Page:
"We need to talk..."
By Craig Young
6th April 2009 - 11:47 am
Could one unacknowledged problem related to the current resurgence of HIV exposure within the gay male community be attributable to the absence of skills related to intimacy and interpersonal communication in bed?
Australia's DNA considered this in a recent issue. It focused on intimacy-focused group therapy for gay men at the AIDS Council of New South Wales (ACON).
How might problems with intimate interpersonal communication lead to HIV risk and exposure? ACON's Ann-Maree Rundle and Curt Mason say that gay men may have imbibed unhealthy messages about competitive and aggressive forms of masculinity and lack positive role models, due to paternal, male sibling or male friend rejection after coming out. This may lead to trust and intimacy problems when it comes to relating to other gay men in the contexts of sexual interaction and/or committed relationships, leading to communication difficulties, anxiety, depression, low self-esteem and problems in negotiating safe sex with partners as a result.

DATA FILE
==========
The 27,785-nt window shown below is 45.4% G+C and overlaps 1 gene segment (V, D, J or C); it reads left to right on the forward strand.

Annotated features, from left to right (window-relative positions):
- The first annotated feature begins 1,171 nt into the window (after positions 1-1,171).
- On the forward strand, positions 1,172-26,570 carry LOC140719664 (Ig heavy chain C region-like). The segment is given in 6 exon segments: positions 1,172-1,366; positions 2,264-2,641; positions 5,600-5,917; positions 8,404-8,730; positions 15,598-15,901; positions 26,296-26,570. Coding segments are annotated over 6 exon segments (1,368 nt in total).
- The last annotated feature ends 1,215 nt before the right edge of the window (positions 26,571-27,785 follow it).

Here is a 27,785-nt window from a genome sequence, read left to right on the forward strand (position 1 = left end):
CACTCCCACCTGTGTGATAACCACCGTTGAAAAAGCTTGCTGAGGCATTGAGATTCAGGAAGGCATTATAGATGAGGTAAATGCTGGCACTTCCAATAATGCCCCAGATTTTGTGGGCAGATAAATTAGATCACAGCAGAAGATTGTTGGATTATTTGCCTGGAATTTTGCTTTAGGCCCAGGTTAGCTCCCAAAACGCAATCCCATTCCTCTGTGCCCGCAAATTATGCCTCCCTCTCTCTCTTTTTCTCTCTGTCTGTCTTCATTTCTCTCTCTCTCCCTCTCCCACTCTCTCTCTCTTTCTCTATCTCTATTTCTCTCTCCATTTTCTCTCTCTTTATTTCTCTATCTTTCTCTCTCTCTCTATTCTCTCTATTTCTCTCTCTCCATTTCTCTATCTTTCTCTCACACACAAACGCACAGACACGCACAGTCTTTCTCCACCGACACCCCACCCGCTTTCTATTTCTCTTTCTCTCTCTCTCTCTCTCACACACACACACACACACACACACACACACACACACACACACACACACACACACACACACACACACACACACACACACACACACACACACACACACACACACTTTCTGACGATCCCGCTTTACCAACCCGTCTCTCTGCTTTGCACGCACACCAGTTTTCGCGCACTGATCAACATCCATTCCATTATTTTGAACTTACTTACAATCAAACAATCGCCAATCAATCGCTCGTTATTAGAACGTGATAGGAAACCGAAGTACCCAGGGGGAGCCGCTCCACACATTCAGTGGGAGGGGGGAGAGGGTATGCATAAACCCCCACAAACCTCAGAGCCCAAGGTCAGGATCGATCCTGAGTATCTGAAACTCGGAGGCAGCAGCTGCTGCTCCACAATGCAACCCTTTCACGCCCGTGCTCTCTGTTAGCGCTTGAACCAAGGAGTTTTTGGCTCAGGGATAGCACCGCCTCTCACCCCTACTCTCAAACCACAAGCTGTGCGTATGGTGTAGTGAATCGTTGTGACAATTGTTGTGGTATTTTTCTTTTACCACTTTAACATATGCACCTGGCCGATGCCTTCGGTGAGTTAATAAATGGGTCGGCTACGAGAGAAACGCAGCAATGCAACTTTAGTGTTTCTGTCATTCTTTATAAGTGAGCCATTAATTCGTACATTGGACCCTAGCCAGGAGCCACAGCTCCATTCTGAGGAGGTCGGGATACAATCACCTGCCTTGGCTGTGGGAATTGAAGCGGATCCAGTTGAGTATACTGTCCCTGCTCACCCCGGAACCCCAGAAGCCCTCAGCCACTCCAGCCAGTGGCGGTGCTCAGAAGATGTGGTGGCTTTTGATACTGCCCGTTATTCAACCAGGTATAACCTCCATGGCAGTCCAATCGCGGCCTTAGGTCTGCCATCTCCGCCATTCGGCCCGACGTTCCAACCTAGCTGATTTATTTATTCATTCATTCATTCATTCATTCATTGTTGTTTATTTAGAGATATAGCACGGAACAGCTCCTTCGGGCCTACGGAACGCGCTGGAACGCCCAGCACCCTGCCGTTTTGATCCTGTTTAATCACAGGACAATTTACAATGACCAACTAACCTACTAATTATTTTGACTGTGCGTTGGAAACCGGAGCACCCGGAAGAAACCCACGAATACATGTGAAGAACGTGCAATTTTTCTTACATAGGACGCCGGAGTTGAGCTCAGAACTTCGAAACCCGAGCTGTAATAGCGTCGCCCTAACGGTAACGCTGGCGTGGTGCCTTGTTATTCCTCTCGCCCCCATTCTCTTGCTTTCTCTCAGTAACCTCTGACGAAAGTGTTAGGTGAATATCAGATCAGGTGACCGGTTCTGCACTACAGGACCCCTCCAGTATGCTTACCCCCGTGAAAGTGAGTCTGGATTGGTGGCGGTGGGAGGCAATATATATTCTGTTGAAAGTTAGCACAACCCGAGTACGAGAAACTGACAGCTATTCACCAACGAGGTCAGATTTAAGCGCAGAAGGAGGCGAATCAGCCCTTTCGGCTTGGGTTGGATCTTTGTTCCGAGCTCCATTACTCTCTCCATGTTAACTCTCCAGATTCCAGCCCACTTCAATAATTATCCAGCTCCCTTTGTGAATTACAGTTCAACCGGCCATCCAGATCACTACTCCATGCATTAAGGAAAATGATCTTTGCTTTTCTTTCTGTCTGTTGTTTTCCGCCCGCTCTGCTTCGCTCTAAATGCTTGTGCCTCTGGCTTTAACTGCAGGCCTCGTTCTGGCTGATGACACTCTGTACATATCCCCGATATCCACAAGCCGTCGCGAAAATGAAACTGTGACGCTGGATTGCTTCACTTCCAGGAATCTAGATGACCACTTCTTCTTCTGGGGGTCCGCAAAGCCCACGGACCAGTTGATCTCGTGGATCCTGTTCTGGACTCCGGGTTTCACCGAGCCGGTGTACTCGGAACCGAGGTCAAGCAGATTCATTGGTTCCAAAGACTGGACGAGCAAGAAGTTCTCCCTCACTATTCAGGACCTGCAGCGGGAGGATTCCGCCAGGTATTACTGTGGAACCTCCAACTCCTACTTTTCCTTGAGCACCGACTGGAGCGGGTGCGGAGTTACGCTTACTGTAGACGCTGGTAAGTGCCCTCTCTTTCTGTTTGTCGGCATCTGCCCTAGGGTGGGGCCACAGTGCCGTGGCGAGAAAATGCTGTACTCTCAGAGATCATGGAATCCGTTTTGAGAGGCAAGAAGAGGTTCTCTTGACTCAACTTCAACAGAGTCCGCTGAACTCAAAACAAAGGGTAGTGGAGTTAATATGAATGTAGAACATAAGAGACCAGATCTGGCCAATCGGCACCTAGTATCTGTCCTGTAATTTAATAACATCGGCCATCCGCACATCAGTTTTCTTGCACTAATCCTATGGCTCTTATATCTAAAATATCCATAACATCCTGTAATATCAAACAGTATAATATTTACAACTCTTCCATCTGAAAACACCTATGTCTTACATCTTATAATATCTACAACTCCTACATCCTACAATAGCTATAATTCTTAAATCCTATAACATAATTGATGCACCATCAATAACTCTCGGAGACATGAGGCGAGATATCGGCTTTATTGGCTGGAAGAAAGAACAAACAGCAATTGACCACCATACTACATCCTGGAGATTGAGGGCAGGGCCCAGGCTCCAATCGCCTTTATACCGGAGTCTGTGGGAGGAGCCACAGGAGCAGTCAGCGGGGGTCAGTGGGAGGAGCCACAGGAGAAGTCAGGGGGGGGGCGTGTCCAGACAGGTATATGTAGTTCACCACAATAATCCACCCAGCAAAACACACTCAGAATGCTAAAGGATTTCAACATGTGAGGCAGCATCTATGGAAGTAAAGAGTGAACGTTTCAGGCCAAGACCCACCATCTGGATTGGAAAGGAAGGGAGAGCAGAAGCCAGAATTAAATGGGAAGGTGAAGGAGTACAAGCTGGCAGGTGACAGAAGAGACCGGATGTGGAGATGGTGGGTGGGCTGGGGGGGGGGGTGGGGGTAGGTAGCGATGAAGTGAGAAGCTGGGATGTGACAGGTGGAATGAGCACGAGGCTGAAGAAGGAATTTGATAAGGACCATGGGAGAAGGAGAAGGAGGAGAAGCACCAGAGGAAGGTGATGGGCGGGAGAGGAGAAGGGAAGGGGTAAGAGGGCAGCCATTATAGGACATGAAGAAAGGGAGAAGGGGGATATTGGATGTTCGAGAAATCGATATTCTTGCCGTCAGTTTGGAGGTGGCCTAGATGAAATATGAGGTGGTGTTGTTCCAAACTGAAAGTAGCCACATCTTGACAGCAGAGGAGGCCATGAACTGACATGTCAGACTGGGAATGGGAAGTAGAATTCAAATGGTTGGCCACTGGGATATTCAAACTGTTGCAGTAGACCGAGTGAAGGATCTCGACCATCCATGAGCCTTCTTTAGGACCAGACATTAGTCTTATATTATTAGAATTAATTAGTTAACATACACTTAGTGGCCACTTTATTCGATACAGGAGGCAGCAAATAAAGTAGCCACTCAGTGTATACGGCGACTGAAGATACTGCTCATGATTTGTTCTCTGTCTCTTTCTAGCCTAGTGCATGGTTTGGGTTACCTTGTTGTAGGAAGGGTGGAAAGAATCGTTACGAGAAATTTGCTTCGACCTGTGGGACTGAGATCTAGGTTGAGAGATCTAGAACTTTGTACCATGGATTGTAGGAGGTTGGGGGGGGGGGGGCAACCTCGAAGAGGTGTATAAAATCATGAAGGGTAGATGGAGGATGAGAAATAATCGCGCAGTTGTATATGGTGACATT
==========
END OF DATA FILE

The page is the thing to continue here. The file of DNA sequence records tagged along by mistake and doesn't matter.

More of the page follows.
In therapeutic contexts, such problematic behaviour and relationships can be examined, and alternatives can be suggested and actively explored, whether individual, or within a group. It may not be for everyone, and Rundle and Mason suggest that unacknowledged mental health, addiction or antisocial violence problems may require prior attention and exclusion beforehand.
How can one tell if one has problems with intimacy issues? Noel Posus raises several concerns. If one is in a relationship, do you withhold emotions from your partner? Are you too humorous? Do you cry often? What about personal self-esteem and self-confidence, or self-destructive behaviour?
If we examined the above in depth as a community, would we then be able to make much more progress in reasserting the need for safe sex and getting HIV risk and resurgence levels within our community back down?
Curt Mason and Ann-Maree Rundle: "Inside Intimacy" and Noel Posus: "Do I Have Intimacy Issues?" DNA 110 (March 2009): 65-66.
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